Dubinski: It’s early, but I think it is. Everyone seems to be playing with a chip on their shoulders and determined to prove doubters wrong. Better yet, unlike last year, they have the personnel to maintain this current level. They might still suffer through inconsistencies that come with being young and learning a new style, and it may still not be enough to make the playoffs, but if nothing else this team should be more satisfying to watch than last year’s wildly inconsistent, slow one.
Passos: I’m not sure I’ve seen enough from these early games to rethink how I viewed this team to begin the season. I definitely need to see a larger sample size of Murray to believe he can positively affect, and control, the game with the ball in his hands, and I question whether this team can keep getting to the rim and finish well for most of a season. Also: is the new Aldridge going to be this much of a variable from one night to the next? That said, the return of Derrick White should only help across the board, and that’s reason enough to keep an open mind.
Barrington: In a word, no, I think it’s inevitable that the Spurs will return to Earth in the near future, especially since they have a series upcoming against the Lakers, who have enough talent to expose almost any team’s weaknesses. I think the Spurs will play hard, but I don’t think DeMar DeRozan’s current high level of play can be maintained over the season. Keldon Johnson is going to be really good, but sooner or later, Spurs opponents are going to realize he isn’t that tall, and are going to start crowding him. Dejounte is playing great, but he hasn’t reached a level of consistency to be great every night. I’m not sure about Lonnie, I hope what we’ve seen from him the last three games is what we’re going to expect from now on, but I remember last season when he had a massive breakout game against Houston, and then disappeared for most of the rest of the season. I have hopes that Lonnie can keep up the aggressiveness and level of engagement he’s had in December, but it remains to be seen if it will actually happen.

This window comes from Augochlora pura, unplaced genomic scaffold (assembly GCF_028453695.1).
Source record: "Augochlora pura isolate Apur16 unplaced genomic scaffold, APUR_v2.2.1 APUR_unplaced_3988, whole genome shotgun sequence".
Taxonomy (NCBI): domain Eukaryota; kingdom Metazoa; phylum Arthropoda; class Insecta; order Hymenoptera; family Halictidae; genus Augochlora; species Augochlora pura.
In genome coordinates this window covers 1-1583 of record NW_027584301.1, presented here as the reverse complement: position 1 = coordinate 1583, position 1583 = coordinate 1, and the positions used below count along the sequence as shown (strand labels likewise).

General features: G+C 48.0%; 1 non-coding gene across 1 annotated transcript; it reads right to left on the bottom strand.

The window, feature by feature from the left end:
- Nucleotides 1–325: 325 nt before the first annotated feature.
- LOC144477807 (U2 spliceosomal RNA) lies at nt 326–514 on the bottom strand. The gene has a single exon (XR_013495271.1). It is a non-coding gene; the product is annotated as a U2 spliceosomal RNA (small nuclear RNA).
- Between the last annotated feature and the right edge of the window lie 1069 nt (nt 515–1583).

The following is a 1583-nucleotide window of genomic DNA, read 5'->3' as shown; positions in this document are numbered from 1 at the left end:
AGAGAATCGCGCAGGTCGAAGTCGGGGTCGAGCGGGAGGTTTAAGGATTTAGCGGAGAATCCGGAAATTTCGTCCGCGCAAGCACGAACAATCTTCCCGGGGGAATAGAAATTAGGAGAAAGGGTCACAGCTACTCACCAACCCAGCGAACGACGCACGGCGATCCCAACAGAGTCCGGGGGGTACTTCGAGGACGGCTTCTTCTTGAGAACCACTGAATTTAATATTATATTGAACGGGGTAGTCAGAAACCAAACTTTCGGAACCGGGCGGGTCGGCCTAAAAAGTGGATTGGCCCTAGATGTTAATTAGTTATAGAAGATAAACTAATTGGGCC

One argument in favor of sustainability is that Derrick White should be returning soon, and his addition to the rotation should allow the Silver and Black to have a chance to compete against good teams even if one of the other guys isn’t having their best game. I can’t wait to see how that’s going to work out.
Gomez: It will depend almost entirely on individual performances. I remember how Brett Brown had the 76ers playing hard on defense while having a modern shot profile in his first years in Philadelphia, but couldn’t get wins, since the talent wasn’t there. Something similar could happen to these Spurs. If Lonnie Walker IV stops being a flame thrower from outside; if Keldon Johnson can’t continue to hang with bigger forwards; if Dejounte Murray goes back to struggling to finish inside, it could all come crashing down quickly.
If the seemingly unsustainable individual performances prove durable or if at least the drop-off isn’t huge, then there’s a chance, because reinforcements should arrive soon, as Derrick White gets healthy and LaMarcus Aldridge finds his place within the new offense.
Wilco: It’s a good-news-bad-news situation. The bad news is that it’s unlikely that the Spurs can sustain their current play, at least in the way they have so far — just look at the number of wide open jumpers their first three opponents have missed in crunch time. They can’t take credit for that. But the good news is that help is on the way in Derrick White. His measured, intelligent approach on both ends of the floor will go a long way toward filling in the gaps this roster has. It won’t really be fair to talk about what’s sustainable until we see how the team plays with their whole roster intact.